Computers have been around long enough that even modest households have more than one machine in residence. In most cases, these extra systems are hand me downs which really show their age when it comes to gaming but are fine for casual Internet use and word processing. Of course, without an Internet connection these machines are close to useless - yes we really are that dependant on the Web these days.
For most home users, laying down metres of CAT5 cable is not the most practical method of sharing an Internet connection, especially if you live in rented property or you have a habit of moving properties on a regular basis. Also, unless you are doing lots of file transfers across the network, it’s a little overkill.
Increasingly, the most common solution to this problem is wireless networking. In theory, it’s a no-nonsense, no mess solution. Unlike our friends in America however, European homes can date back hundreds of years which often means hugely thick walls and a general structure that just doesn’t lend itself to wireless particularly easily at all.
There is another solution, however. Ethernet over power gives you the best of both worlds. It's just as reliable as true cabling, has a decent turn of speed, is inherently more secure than wireless and a lot simpler to set up. Imagine being able to turn any power outlet in your house into a network port.
Today we're looking at two kits that utilise this technology - one from Devolo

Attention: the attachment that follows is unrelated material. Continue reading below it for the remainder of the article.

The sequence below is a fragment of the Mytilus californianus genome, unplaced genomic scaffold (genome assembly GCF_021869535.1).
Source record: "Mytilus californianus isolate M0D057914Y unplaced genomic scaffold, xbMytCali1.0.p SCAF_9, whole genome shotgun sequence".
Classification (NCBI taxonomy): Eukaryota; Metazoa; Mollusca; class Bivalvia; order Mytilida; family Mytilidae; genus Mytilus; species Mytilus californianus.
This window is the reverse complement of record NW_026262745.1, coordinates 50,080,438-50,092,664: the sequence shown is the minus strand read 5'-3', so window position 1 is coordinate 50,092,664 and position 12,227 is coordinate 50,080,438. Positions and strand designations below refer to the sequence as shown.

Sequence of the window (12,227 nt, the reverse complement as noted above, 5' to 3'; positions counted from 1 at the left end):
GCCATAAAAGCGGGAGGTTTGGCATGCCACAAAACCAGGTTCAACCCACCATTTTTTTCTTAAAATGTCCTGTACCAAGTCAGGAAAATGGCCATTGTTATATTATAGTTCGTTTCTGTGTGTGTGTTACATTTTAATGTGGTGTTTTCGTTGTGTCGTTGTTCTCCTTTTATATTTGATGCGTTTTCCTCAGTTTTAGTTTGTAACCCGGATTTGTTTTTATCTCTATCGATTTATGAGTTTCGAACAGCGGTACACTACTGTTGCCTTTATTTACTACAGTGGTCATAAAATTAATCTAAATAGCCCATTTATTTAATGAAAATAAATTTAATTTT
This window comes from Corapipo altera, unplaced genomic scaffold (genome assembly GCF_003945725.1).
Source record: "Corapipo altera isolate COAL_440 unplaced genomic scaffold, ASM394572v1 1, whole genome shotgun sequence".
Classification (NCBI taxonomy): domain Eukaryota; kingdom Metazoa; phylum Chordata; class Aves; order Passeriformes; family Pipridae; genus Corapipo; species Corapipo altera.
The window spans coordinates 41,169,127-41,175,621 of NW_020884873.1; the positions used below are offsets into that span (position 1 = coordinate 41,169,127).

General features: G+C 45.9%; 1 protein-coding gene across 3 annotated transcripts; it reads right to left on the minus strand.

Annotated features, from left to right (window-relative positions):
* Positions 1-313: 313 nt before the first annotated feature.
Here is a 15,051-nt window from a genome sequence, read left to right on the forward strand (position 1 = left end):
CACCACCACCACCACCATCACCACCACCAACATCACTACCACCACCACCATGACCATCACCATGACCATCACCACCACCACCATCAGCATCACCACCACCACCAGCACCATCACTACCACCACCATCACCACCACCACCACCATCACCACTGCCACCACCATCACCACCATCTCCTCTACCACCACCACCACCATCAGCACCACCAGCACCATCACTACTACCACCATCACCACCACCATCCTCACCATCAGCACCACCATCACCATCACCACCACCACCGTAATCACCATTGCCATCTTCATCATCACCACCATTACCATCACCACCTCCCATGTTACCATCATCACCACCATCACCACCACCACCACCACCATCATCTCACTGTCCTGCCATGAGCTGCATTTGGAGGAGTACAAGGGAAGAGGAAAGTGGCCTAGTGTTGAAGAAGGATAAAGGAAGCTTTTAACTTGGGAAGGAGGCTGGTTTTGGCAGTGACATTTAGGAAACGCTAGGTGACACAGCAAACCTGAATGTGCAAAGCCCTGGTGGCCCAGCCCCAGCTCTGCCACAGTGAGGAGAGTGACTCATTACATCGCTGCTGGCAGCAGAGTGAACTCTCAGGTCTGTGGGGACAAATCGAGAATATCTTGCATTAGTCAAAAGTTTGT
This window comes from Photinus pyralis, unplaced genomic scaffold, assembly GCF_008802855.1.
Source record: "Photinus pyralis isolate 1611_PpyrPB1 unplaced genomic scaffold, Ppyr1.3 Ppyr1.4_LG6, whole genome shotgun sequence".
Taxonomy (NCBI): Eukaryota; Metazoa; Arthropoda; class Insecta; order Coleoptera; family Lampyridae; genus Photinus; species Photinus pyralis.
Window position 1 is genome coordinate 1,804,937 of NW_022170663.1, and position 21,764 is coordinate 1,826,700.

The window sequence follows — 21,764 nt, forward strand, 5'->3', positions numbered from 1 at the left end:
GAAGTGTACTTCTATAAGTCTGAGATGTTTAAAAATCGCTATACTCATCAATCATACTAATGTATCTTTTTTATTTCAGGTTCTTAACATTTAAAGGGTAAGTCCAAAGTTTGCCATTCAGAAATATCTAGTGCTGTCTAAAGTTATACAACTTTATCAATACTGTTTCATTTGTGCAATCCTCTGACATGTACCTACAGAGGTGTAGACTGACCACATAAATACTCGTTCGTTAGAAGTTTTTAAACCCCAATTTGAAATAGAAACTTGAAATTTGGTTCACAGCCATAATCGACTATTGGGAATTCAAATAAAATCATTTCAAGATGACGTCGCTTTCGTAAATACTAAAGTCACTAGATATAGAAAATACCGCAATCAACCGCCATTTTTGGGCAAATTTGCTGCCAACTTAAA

and one from Solwise
. Both kits are based on the same HomePlug technology from Intellon
. They use the same central chip - they're almost the same units, in fact.
One unit plugs into a power outlet near your router and then an Ethernet cable connects them. Now, using the second unit, you place this anywhere in your household (even on extension cables) and then just connect your machine to it using another Ethernet cable. It doesn't really get much simpler than this.
There is software included that allows you to set up encryption, should you need it. This is only an issue if you are worried that someone is going to break in to your house and plug in a module of their own. Both kits use the standard Intellon software, although Devolo does at least make the effort to rebadge it.
The devices are as simple as they come, just a small module about the size of a phone charger with an RJ45 socket at the bottom. Linux lovers will be pleased to know that because this is a purely hardware solution, it is OS independent.
We took one of the modules and plugged it into a socket near our main router and connected an Ethernet cable. We tried using a straight cable and a crossover cable and it was intelligent enough to work this out and accommodate both. We then plugged the second module into a different power point and ran a standard Ethernet cable to a notebook. The laptop acted in much the same way as if it had been plugged into a switch and within seconds I was browsing the Internet. No fiddly set up needed at all! If you want to - by using the install CD, you can set up a password to encrypt data and stop people from adding unauthorised modules to your network.